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Workshop

Non-Abelian Hodge Theory March 28, 2002 - April 05, 2002
Registration Deadline: April 05, 2002 over 12 years ago
To apply for Funding you must register by: December 28, 2001 almost 13 years ago
Parent Program: Algebraic Stacks, Intersection Theory, and Non-Abelian Hodge Theory
Organizers S. Bradlow, O. Garcia-Prada, M. Kapranov, L. Katzarkov, M. Kontsevich, D. Orlov, T. Pantev, C. Simpson, and B. Toen
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Description

The non-abelian Hodge theory originates in the groundbreaking works of A. Grothendieck, P. Deligne and A. Beilinson. A major development in the field was made by C. Simpson. Together with his students and collaborators, Simpson developed the theory of geometric n-stacks in a form which is particularly well adapted to understanding non-abelian cohomology of complex algebraic varieties as well as their Hodge structures. An indication of the power of the theory is that even though the notion of a geometric n-stack was invented for the task of understanding non-abelian Hodge structures it immediately acquired a life of its own and keeps popping up in different areas of modern mathematics. Part I (March 28-30): Higgs bundles and applications Introduced by Hitchin in 1987, and with pioneering work by Corlette, Donaldson and Simpson, Higgs bundles and their moduli spaces have remarkably rich geometric properties, and unexpectedly far-reaching applications. The moduli spaces are simultaneously symplectic quotients, algebraic quotients and gauge theoretic moduli spaces. They have a natural hyperkahler structure, they form an algebraic completely integrable system (the Hitchin system), they have an interpretation as representation varieties for fundamental groups, and are central in the development of non-abelian Hodge theory. Stable Higgs bundles play a key role in the theory of variations of Hodge structures, while natural gauge theoretic equations on Higgs bundles are related to harmonic maps into homogeneous spaces. Constructions based on Higgs bundles have found application in topological quantum field theory. This workshop will be the first ever to focus explicitly on the theory and applications of Higgs bundles. The participants will include experts on Higgs bundles as well as leading specialists in areas where Higgs bundles have found useful application. The workshop will be a timely opportunity to review the gains of the last 15 years and to assess future needs and opportunities. Part II (April 1 -5): Theory of high categories and applications Among the geometric applications of the stack part of the non-abelian Hodge theory one may mention: Simpson's fundamental restriction of the class of lattices that can be fundamental groups of smooth projective manifolds; Simpson's version of secondary Kodaira-Spencer classes taking values in non-abelian cohomology; the non-abelian analogues of Griffiths (p,p)-cycle theorem and Open Orbit theorem recently proven by L. Katzarkov, T. Pantev and C. Simpson; and the notion and theory of non-abelian MHS recently introduced by L. Katzarkov, T. Pantev and C. Simpson. All these indicate that until non-abelian Hodge theory has reached is full maturity it will provide us with new restrictions on the homotopy types and the monodromy of the projective varieties. These topics as well as new application for theory of n categories to homotopy theory will be discussed. Group photo of participants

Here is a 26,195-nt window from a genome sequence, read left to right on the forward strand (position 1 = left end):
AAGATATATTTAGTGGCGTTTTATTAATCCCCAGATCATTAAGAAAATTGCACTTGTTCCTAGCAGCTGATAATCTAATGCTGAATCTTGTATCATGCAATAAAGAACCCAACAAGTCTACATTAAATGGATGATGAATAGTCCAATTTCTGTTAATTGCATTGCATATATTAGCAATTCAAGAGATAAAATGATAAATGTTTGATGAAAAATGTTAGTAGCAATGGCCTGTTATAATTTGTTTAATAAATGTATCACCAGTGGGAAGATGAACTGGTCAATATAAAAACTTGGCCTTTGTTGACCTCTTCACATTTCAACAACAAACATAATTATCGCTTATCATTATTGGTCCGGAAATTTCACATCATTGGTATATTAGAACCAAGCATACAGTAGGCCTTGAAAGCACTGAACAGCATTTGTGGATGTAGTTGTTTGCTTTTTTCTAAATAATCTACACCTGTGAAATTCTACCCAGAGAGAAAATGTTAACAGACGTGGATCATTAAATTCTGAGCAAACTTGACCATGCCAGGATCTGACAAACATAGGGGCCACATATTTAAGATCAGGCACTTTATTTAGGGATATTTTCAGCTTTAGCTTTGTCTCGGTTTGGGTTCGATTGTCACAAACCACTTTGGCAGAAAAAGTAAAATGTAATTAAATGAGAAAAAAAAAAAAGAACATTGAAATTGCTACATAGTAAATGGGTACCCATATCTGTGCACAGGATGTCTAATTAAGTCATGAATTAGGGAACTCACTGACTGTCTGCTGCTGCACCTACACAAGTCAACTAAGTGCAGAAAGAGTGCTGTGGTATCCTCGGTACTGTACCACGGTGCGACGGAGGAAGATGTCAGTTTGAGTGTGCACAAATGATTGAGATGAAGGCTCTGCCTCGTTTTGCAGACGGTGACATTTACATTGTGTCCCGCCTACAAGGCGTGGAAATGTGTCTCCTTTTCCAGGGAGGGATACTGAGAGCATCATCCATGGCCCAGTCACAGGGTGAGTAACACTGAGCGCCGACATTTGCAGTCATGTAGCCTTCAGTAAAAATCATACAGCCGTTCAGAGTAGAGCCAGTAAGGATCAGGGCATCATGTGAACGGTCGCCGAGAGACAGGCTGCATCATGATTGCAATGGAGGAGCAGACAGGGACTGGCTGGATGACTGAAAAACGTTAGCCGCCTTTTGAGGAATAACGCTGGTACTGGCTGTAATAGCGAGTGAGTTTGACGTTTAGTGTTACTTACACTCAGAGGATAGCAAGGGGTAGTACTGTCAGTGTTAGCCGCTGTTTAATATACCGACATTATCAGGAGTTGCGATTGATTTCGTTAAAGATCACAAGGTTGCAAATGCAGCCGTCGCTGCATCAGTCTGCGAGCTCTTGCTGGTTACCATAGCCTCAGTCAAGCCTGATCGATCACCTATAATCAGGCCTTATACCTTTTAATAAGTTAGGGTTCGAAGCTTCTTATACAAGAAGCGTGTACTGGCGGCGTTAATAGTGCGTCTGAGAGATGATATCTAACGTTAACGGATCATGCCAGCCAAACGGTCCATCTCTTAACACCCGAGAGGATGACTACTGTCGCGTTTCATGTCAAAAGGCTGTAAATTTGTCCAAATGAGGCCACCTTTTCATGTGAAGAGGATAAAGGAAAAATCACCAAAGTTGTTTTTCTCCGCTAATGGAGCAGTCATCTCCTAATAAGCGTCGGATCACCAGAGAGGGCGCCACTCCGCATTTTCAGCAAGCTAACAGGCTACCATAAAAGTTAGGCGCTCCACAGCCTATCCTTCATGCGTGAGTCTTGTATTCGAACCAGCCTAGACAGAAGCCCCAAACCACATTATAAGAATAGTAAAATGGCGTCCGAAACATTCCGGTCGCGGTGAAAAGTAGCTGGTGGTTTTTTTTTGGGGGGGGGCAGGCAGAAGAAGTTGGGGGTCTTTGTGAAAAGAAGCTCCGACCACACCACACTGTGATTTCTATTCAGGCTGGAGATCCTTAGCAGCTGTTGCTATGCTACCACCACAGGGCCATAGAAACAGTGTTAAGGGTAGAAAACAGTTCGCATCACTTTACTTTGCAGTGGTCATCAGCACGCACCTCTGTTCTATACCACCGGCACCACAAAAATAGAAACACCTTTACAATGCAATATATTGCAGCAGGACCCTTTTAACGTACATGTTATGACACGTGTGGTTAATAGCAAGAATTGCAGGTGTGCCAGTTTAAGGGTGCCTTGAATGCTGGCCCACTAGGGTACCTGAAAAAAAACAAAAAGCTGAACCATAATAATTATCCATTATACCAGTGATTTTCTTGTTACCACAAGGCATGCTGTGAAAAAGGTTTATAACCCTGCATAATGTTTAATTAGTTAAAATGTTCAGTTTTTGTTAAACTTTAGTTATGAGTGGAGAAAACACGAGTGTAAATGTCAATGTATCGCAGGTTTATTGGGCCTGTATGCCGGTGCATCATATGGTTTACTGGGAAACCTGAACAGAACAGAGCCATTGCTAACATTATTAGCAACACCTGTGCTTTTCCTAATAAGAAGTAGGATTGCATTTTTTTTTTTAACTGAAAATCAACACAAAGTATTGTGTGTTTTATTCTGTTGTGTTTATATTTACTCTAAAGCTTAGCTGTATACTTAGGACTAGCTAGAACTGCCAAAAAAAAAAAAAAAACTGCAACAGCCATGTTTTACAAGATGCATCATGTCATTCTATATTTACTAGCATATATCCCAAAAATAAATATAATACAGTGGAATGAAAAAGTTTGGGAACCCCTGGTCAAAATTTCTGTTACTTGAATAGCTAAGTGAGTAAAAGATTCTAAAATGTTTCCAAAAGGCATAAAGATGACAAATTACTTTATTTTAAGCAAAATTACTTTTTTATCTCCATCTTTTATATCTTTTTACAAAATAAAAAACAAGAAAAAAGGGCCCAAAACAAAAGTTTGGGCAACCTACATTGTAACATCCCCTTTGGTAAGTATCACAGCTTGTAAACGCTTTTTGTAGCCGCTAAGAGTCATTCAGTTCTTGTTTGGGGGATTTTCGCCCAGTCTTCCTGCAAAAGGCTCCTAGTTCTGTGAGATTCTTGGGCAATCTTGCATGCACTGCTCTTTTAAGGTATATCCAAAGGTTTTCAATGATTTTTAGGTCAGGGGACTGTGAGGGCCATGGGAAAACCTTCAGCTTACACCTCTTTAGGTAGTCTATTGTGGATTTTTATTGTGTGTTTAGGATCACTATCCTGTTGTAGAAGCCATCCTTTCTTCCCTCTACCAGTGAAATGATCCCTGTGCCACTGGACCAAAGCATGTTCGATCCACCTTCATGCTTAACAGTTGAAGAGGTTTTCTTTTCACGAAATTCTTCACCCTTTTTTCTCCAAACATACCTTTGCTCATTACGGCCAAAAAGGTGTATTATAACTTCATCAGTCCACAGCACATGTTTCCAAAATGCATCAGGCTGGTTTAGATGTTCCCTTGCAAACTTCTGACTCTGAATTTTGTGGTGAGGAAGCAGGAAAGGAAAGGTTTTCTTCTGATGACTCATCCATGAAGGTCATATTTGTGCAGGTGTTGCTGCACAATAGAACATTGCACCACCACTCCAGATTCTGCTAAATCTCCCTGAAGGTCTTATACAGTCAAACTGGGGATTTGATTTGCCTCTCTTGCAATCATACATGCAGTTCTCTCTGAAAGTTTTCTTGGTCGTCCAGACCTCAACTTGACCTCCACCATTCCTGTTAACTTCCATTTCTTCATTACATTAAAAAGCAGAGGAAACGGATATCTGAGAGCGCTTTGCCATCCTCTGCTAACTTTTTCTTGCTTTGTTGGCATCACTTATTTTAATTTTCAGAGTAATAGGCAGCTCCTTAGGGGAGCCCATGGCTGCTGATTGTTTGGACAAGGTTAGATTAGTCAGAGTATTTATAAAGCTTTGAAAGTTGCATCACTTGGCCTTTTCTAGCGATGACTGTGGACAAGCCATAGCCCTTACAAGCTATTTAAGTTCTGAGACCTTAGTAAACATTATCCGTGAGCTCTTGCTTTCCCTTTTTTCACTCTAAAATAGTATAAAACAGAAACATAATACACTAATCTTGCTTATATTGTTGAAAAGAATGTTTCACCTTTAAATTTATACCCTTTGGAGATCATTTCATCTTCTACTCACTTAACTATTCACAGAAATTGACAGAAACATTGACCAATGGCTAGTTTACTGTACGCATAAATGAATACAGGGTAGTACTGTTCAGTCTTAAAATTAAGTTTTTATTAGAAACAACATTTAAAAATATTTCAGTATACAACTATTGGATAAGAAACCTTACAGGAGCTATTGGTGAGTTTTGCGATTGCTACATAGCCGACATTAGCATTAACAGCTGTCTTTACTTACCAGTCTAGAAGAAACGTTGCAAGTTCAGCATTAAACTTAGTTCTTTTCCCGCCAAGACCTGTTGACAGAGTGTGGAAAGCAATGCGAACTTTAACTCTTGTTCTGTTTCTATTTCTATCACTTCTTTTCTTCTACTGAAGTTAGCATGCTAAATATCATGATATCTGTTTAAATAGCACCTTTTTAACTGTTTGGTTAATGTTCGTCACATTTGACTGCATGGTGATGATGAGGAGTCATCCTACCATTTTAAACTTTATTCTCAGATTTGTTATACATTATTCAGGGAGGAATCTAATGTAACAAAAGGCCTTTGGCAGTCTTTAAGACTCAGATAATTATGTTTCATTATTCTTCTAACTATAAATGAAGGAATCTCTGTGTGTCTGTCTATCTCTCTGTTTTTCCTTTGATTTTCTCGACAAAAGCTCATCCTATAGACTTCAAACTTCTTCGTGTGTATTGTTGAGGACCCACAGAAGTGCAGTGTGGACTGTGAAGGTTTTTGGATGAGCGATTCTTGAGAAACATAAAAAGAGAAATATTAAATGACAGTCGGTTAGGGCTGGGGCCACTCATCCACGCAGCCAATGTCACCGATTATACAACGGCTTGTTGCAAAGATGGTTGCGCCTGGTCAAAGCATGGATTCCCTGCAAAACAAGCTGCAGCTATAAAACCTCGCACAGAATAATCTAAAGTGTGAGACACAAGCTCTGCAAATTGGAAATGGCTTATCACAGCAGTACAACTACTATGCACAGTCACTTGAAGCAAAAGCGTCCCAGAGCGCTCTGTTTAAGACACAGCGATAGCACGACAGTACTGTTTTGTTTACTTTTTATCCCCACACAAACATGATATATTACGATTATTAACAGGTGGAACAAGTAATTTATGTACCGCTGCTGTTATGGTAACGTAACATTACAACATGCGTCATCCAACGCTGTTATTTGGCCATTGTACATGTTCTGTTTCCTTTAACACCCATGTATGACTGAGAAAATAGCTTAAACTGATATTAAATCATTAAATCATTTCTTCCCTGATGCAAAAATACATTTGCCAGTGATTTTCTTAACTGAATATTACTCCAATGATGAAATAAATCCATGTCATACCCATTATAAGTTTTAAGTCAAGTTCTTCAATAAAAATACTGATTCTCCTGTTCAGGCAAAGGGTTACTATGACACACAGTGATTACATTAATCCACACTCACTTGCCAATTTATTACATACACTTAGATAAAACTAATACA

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To apply for funding, you must register by the funding application deadline displayed above.

Students, recent Ph.D.'s, women, and members of underrepresented minorities are particularly encouraged to apply. Funding awards are typically made 6 weeks before the workshop begins. Requests received after the funding deadline are considered only if additional funds become available.

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MSRI has preferred rates at the Rose Garden Inn, depending on room availability. Reservations may be made by calling 1-800-992-9005 OR directly on their website. Click on Corporate at the bottom of the screen and when prompted enter code MATH (this code is not case sensitive). By using this code a new calendar will appear and will show the MSRI rate on all room types available.

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MSRI has preferred rates of $149 - $189 plus tax at the Hotel Shattuck Plaza, depending on room availability. Guests can either call the hotel's main line at 510-845-7300 and ask for the MSRI- Mathematical Science Research Inst. discount; or go to www.hotelshattuckplaza.com and click Book Now. Once on the reservation page, click “Promo/Corporate Code“ and input the code: msri.

MSRI has preferred rates of $110 - $140 at the Berkeley Lab Guest House, depending on room availability. Reservations may be made by calling 510-495-8000 or directly on their website. Select “I am an individual traveler affiliated with MSRI”.

Additional lodging options may be found on our short term housing page.

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